Curated by Lui Rogliano
We’re all getting older.
That’s not a ground-breaking thought but with a mainstream hung-up on youth, it does mean we tend to forget that “we’re all put on this Earth to decay”, as a close friend said to me years ago.
I suppose I’ve recently been thinking more about aging since I returned home from Melbourne to see my family. I noticed my grandmother’s health had declined a bit – she’s still well, but less mobile and more reliant on family. That got me wondering about the other things that could help her, in addition to people. Specifically, how is design being used to craft digital products and services for people “her age”?
My grandmother is 90 – after a not-so-thorough search, I couldn’t really see many digital or tech products that could make a difference to her life. Yes, some products and services exist, and yes, programs are starting to pop-up in communities to help seniors. But the biggest problem I found is how ‘seniors’ is defined and how limited the solutions seem to be for the diverse people that make up this category. After all, the needs of a 60 year-old are very different from those of a 90 year-old. It has to be more than just bigger buttons, brighter colours and medication alarms. (Side note, why are 60 year-olds considered senior?)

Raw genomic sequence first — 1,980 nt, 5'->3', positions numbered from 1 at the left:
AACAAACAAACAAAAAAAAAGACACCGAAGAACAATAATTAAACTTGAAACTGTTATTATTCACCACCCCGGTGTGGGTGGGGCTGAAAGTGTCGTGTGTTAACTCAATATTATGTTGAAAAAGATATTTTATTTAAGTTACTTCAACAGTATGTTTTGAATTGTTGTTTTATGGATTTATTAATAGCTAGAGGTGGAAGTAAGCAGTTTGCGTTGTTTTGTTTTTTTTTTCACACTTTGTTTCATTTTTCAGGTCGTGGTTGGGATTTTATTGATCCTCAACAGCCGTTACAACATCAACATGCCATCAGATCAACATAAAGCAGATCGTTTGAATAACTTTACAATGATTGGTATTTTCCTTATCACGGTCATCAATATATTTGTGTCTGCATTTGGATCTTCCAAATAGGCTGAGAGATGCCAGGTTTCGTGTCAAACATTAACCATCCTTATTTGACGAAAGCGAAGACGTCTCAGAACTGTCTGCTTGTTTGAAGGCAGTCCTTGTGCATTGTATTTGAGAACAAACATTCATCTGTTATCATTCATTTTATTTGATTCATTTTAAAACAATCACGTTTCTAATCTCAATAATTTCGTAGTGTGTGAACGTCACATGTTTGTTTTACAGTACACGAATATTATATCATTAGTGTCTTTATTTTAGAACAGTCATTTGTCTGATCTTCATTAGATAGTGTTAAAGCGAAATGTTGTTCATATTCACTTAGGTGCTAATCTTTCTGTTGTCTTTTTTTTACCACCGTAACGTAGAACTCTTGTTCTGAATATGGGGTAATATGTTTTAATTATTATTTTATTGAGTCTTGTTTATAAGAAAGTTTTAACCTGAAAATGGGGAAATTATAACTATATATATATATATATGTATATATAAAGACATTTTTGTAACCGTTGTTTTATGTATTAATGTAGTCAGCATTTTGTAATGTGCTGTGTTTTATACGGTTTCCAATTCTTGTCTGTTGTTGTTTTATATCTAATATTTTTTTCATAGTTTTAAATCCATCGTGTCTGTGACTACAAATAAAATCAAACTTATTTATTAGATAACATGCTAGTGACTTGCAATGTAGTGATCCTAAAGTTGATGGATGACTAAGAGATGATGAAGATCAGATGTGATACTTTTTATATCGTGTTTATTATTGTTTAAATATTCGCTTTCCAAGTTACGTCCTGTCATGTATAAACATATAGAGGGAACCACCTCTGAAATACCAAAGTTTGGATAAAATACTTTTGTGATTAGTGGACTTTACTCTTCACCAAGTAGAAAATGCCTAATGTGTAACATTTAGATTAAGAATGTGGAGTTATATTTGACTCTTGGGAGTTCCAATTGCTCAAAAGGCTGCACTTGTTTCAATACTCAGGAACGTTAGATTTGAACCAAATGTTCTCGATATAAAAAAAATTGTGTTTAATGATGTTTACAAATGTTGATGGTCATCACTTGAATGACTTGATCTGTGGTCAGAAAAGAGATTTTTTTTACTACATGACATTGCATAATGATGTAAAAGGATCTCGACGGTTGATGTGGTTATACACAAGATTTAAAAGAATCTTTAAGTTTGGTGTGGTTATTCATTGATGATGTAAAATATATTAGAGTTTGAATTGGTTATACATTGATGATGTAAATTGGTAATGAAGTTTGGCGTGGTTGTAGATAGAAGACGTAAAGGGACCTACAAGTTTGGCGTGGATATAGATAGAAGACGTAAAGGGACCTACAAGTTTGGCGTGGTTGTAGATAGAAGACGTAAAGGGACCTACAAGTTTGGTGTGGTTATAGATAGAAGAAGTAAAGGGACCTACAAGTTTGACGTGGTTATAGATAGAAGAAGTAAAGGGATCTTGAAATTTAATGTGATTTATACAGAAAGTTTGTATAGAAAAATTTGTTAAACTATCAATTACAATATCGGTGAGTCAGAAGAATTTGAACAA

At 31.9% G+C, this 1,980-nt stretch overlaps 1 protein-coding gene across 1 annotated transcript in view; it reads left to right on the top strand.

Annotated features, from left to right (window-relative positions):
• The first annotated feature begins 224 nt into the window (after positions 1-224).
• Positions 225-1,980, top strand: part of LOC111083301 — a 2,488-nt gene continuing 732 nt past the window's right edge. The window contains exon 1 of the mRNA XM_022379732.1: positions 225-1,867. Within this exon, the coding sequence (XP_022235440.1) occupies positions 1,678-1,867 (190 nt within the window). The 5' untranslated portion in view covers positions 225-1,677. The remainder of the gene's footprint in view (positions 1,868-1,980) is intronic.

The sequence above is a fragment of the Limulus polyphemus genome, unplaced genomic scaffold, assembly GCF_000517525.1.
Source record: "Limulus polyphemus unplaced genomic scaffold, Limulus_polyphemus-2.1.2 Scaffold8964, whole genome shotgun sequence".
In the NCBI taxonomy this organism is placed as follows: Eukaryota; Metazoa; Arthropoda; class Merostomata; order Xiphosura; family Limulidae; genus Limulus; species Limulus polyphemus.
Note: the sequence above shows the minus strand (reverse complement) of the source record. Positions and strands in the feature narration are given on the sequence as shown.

I posed a question to UXSG to see if the talent of the wider community could help me answer one question – how do we design for seniors? The group delivered some interesting insights – all first hand, of course – which can be categorised under four convenient pillars of advice.
1. Speak to the audience
The words ‘seniors’ and ‘digital’ don’t spring to mind as a natural pairing. It is vital to speak to the audience to understand barriers that prevent them from confidently adopting technology. We need to understand what their version of success is rather than simply assuming what we *think* they want to achieve.
2. Understand their motives
This point is key because it will define the solution.
3. Provide a reason to adopt
Perhaps the reason is emotional rather than functional. Seniors tend to have more time so let them tap into their hobby rather than reminding them to swallow a tablet. If technology is seen as difficult, we will need to focus on the benefits and think about a gentle transition to encourage uptake.
4. Design for lifestyle
Probably the most important point. As mentioned earlier, this demographic is diverse and we simply cannot see seniors as people who are decaying. Most are still very active – doing all the things that ‘life’ prevented them from doing years earlier. For this reason, we must design for their lifestyle rather than for their age.
As always, this is discussion is a starting point so additional comments and thoughts are welcome.3